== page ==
Tips from
Martin Elias

ALPINISM : Some tips & tricks to reach your first winter alpine climbing

Alpinism history

The history of alpinism is full of great adventures that have taken place during the harshest months of the year (and often in the worst conditions).

So how about giving this extra-spicy version of alpinism a try?

Take a minute to think about Walter Bonatti on the north face of the Matterhorn, Desmaison and Gousseault on the north face of the Grandes Jorasses, and Jerzy Kukuczka in the Himalayas, to name just a few.

Winter alpine climbing has all the necessary factors to maximize the level of adventure: increased climbing difficulties, cold conditions, and especially the element of solitude.

Why not follow in the footsteps of those who have inspired you most in the history of mountaineering?

Winter alpinism is worth a try as long as you prepare correctly and you’re bold enough to give it a shot

First start with an objective of the right difficulty, meaning a notch below what you usually climb and preferably without a bivouac.

Even Chamonix’s Cosmiques ridge, which you may have climbed numerous times with friends, will be enough to fill a day. This will give you the chance to iron out the various technical details and evaluate your winter climbing ability without facing too much commitment.

Forget the notion of “good conditions”

You’ll most definitely find snow where you’d rather not, cold rock, excessively dry conditions, and difficult weather. On steep terrain your hands will be numb, and on easy terrain you’ll sink into the snow up to your waist. Or you might face both of these challenges at once!

You just have to expect it, dress accordingly, and forget about trying to go fast.

Dry tooling and endurance activities are a good training base for these kinds of challenges.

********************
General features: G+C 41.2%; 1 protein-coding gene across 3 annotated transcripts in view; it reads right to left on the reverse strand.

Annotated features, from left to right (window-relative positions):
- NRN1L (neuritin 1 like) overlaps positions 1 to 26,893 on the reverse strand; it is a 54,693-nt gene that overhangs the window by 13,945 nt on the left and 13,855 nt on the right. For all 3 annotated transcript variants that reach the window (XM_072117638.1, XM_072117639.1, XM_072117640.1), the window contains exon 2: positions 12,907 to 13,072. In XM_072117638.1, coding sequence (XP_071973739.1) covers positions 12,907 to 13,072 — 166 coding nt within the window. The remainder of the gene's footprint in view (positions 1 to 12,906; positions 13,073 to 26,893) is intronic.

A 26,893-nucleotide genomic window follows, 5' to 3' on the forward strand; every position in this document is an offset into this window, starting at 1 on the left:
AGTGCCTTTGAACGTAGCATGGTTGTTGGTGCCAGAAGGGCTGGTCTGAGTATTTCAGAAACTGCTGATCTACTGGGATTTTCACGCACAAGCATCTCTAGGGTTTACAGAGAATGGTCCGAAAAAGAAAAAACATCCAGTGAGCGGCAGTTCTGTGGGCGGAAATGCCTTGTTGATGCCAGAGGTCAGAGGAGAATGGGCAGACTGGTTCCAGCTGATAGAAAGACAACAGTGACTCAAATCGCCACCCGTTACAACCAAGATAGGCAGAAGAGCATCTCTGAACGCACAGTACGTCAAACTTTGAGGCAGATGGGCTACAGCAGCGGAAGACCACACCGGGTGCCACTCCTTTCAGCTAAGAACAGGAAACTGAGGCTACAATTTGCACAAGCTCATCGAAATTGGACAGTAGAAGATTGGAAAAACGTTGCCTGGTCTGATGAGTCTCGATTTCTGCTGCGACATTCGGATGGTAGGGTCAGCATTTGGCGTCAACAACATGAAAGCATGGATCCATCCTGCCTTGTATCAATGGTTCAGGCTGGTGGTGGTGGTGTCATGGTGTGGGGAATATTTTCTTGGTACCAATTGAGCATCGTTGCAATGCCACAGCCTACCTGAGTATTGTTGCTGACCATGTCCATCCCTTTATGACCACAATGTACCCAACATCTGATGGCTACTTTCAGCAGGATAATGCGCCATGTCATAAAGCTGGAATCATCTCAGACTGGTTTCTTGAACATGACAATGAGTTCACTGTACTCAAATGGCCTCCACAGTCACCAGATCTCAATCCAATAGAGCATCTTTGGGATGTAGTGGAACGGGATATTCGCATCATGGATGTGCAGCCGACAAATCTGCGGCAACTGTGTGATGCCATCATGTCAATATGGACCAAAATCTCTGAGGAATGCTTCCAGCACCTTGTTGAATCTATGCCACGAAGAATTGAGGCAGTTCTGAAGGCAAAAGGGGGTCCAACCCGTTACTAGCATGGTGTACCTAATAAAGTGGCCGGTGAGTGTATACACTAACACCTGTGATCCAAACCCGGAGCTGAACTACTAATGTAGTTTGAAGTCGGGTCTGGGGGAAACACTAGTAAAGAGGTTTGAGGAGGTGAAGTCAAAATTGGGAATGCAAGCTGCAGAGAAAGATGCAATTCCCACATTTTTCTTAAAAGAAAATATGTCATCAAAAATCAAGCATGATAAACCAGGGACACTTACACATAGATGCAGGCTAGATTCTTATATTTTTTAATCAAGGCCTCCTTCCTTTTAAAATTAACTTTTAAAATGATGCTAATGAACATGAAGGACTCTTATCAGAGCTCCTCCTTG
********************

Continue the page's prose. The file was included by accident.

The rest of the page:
Get ready for the joys of being uncomfortable

• constant cold
• spindrifts that find their way down your neck or back
• frozen energy bars that are hard enough to break a tooth

If you decide to bivouac, you’ll also get to experience:
• long nights and waking up in the dark under a layer of frost
• days that are too short
• endless evenings spend melting enough snow for two measly liters of water
• the heavy pack: clothing, bivy gear, stove, gloves, shell gloves, boots, over-boots…

Correct gear preparation is key

• lightweight equipment to make climbing and hiking less tiring: Warthog 45L pack, Choucas Light harness, Akila ice axe, Dyneema slings, twin ropes, lightweight carabiners and a carefully chosen selection of pitons, cams, and ice screws (depending of course on the route’s technical difficulties)

• a top quality real goose down parka (my preferred brand is Triple Zéro) and multiple layers of clothing to manage body temperature. A balaclava is mandatory, and don’t forget to bring multiple pairs of gloves (including one pair that stays warm inside your jacket).

• Gore-Tex (or similar high quality equivalent) jacket and pants, and a pair of goggles!

• and of course all of the other mandatory gear: helmet, first aid kit, two-way radio or telephone, skis, etc

Don’t be afraid of looking ridiculous

Especially while equipped with approach skis and an enormous pack for the hike across the glacier. You’ll probably cross paths with dozens of freeriders equipped with tiny packs and giant fat skis. Remember that you’re not there for the same experience. While the freeriders are downing beers in a crowded valley bar, you and your climbing partner will be enjoying an unforgettable sunset far from the crowds.

Every struggle leads to a single victory, your own!

Know how to be humble and understanding

You’ll savor your experience for a long time, and you’ll have lasting memories. On the other hand, your spouse and your mother will never understand what you were doing up there in such difficult conditions, and your incredible enthusiasm and beautiful photos will do nothing to change their minds or trouble their existence.

Strengthened by these basic principles, a good dose of training, and proper preparation, and you’ll discover that pure, remote alpine adventures can be had not far from home. The grade of the route you’ve climbed and the altitude of the mountains will be of little significance in your mind compared to the richness of your experience.

So are you convinced? Welcome to the club!

Martin Elias

Martín Elias is a Spanish alpinist and mountain guide. Passionate about climbing, travelling and adventures, his resume enumerates over fifty new routes with top-ranking alpinists, he is a man of great humility who loves to laugh!

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